Back from my mini cycling vacation/wedding overseas, it was time to get back to road racing. I had skipped Summerville due to jet lag, and opted to ride the week. Thus, I signed up for the Dave Jordan Central Park race, and I was happy to see that several other EECT teammates were also planning on attending.
This was going to be my first Central Park race. I’ve been wanting to get over there and check out the racing for quite some time. I know that CRCA have an internal series that starts around the end of February. So this is a home course for them. They know the park very well, while I was going to have to learn the course on the fly.
Due to the nature of city races this was going to be an early morning. We all met up at the Commack Park and Ride off the Long Island Expressway at about three fifteen in the morning. Luckily traffic was very light and we were able to find parking on 81st halfway between Madison and Fifth.
Ten fifteen minutes later, we attempted to locate the registration, but ended up cutting through the 79th St Transverse, putting us on the west side of the park. With the help of a fellow racer we finally located the registration area. The place was chaos. Registration lines were very long. I’m not sure what happened, but paper numbers were being provided.
Once pinned by teammates, we barely had enough time to get to the restrooms before the start of the race. Had they not opened up the park restrooms, it would have been quite ugly for many of us during the race.
A ten minute start delay allowed me to go get my glasses set on clear. Initially, I thought that being so humid, they would have been useless. Luckily I decided to put them on since the roads were quite wet, and with the humidity, there was no hope for them to dry up. Indeed I did get splashed and sprayed in the face during the race, so I was glad I changed my mind and was able to grab the glasses from my bag at the bag drop.
At the start of the race, Tom got on the front and set a good twenty four mile an hour pace. The first bit is quite flat. A side effect of Tom’s warmup would be to prevent some people from attacking right off the bat and attempt an early break.
I’m assuming I was keeping myself in the top fifty percent of the field. I never looked back so I don’t know for sure. Towards the north side the field comes upon a fast twisty downhill. Things started to get a bit sketchy with such a large group on this section. I had one rider sweep across more lane then he should have while navigating the S turns, almost taking me out in the process. This, with the wet pavement created a bit of anxiety, making me hold back and be more cautious than I normally would have been.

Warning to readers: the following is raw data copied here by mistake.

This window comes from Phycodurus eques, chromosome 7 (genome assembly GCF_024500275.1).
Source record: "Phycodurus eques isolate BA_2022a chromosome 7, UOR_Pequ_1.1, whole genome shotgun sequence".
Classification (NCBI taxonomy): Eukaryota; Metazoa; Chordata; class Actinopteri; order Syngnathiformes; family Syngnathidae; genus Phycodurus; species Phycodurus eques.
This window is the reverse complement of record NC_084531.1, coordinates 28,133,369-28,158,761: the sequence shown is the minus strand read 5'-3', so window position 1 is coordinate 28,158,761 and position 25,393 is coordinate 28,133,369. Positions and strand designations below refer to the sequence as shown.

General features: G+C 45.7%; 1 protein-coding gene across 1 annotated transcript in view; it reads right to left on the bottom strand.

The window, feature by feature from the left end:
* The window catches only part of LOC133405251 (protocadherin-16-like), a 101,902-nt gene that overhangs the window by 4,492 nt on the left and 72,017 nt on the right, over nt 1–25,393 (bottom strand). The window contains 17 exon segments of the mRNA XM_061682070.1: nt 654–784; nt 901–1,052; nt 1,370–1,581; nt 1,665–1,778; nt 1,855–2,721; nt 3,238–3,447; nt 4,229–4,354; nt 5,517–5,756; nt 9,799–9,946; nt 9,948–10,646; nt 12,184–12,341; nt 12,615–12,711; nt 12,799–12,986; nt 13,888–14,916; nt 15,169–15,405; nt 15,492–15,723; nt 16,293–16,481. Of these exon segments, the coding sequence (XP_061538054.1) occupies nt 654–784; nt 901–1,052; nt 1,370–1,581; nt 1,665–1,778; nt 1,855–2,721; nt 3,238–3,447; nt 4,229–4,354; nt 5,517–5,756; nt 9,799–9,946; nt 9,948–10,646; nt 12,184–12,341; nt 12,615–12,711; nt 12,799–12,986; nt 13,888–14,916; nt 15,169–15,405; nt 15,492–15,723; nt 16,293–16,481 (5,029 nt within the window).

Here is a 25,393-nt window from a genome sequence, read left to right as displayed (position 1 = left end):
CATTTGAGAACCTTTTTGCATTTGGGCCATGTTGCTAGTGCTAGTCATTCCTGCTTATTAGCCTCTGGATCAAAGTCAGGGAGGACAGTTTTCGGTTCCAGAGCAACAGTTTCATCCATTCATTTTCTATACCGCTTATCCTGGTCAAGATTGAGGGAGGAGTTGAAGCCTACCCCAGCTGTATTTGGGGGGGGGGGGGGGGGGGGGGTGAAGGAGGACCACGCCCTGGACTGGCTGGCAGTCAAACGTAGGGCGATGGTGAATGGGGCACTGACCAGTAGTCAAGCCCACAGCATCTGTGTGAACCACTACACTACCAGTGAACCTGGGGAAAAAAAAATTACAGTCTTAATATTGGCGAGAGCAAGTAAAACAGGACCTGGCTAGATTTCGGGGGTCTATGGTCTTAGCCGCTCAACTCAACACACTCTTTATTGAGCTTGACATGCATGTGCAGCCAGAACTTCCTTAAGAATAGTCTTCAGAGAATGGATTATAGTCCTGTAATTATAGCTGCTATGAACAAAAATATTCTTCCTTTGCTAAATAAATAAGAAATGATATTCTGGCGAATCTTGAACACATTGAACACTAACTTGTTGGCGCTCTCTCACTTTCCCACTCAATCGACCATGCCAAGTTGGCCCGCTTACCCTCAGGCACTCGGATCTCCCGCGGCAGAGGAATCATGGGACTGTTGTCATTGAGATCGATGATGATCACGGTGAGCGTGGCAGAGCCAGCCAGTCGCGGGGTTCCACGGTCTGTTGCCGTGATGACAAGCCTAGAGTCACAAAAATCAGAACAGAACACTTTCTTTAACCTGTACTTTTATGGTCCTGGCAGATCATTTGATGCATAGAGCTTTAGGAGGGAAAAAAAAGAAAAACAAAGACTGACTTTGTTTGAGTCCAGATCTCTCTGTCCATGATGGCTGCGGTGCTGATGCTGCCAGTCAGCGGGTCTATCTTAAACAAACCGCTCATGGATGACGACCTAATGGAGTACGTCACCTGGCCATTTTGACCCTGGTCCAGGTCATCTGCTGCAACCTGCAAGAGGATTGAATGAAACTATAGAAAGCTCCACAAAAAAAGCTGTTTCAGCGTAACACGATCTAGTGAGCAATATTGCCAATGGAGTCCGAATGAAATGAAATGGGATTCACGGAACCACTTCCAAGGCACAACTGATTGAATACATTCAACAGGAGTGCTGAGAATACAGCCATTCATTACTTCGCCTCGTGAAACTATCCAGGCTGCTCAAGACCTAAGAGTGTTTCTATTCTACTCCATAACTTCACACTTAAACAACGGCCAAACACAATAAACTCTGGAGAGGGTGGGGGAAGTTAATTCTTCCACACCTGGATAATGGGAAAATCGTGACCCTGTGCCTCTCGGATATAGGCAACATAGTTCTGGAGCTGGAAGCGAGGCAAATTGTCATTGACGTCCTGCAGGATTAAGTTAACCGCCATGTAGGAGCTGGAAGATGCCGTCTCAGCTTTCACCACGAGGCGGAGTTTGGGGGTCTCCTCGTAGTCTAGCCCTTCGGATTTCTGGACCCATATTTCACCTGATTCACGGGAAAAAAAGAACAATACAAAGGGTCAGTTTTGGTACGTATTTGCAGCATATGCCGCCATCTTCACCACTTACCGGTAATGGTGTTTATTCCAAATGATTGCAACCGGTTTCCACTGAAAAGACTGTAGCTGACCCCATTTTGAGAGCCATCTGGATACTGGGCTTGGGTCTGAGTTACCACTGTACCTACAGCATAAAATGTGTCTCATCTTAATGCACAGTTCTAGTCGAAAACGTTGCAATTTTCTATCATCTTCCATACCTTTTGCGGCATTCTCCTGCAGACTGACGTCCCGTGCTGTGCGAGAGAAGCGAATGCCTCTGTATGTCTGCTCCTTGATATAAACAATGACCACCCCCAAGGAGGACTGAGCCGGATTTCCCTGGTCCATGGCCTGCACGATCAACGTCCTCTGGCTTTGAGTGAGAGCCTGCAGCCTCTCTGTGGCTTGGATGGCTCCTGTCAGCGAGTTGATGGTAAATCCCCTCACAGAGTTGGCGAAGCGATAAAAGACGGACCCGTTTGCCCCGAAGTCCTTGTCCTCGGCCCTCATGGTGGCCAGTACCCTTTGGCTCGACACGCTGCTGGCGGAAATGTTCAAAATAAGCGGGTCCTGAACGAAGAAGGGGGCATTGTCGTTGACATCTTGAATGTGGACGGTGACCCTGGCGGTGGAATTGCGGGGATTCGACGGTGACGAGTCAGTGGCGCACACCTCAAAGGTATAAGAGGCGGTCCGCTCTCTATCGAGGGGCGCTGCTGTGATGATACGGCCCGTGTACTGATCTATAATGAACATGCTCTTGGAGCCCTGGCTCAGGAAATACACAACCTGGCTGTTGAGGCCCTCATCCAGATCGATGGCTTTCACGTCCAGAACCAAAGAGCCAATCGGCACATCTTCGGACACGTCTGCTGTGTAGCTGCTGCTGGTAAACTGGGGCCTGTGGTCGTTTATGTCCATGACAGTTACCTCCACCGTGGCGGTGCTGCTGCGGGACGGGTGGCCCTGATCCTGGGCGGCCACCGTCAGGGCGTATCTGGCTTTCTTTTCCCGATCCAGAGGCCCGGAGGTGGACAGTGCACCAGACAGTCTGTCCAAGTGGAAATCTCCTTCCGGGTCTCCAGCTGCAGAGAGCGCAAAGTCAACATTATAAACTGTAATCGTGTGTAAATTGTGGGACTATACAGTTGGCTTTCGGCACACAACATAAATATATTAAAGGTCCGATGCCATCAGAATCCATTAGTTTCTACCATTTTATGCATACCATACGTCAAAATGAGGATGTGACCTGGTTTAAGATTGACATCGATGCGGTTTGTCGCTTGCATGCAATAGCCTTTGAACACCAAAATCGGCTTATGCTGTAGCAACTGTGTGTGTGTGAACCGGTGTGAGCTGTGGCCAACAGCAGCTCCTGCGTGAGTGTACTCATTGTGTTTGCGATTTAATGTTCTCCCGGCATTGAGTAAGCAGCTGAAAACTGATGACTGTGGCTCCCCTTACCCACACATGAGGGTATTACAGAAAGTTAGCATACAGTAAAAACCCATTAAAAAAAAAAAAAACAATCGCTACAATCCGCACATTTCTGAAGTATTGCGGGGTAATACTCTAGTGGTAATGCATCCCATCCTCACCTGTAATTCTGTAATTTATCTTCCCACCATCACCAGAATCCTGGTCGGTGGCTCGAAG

The downside is that at the bottom of this section I had to work harder to get back on the lead group, expending more energy than I would have liked to.
After this section we came upon the infamous Harlem Hill. This hill swings left twice then right before reaching the crest. Average grade is about four percent, and it’s just over a quarter mile in length. It’s a definitely a big ring hill. However, as per my usual placing, I’d end up behind guys who would slow down causing me to have to slow down to then, re-accelerate, again burning more energy to get up the climb then I was hoping for.
At the top of the climb, I’d have to pull myself back up to the lead group. I was told that following the climb there would be the three sisters or something to that nature to deal with, three bumps post Harlem Hill. Honestly I never even noticed them.
From there the course meanders back south with some twist and turns. Being attentive and ready for other races jerky line changes throughout some of the twisty sections was becoming normal, and a bit annoying. An important part of racing is being able to hold your line and keep your bike on a predictable path, especially when you have ninety other bikes around you.
Finally, towards the end of the lap, we head back north and get to climb Cats Paw Hill up to the start/finish. We were to race five laps. Although my fitness has improved significantly, I think I was expending more energy than I wanted to through out the race. Shane, my other teammate was hovering around the front in the first few laps, but he then dropped further back, and I didn’t see him until the end. Tom stayed in the top twenty the entire race. On the last lap, since I didn’t have any teammates nearby, I was trying to evaluate which teams were going to set things up for a good finish. My hope was to get on their wheel and see if I could get safe passage further up the field. I noticed one of the CRCA teams having about six or seven guys in close proximity and was debating if they would have been a good team to shadow.
Sadly, the last time up Cats Paw to the finish I was getting dropped by the lead group. I pushed hard up the hill in order to finish as best as I could. With less than a hundred meters to the finish, I came upon about a dozen guys lying all over the course. Apparently a big crash happened right before the finish. Many riders slowed up, as did I, to get around the bodies, but I tried to pick it back up, again wanting to pick up some more places if I could.
Race over, I was happy to have made it to the end without incident. However, I quite disappointed with my performance. I doubt the results will be accurate. I estimate that a third of the field lost all of their numbers due to them being wet. I wasn’t top nine, so it really doesn’t matter for me in terms of upgrade points.
Covered in horse manure and water, our team regrouped, clean up, and headed home. Tom was lucky to have avoided the big pile up at the finish. Sadly, Nicos in the cat 5 race didn’t have good luck as he was taken out right before the finish. In the women’s race, a friend of mine crashed and re-broke her collarbone.
All in all a mixed day. Now that I have had the experience, hopefully I can work on better placed finish in future races.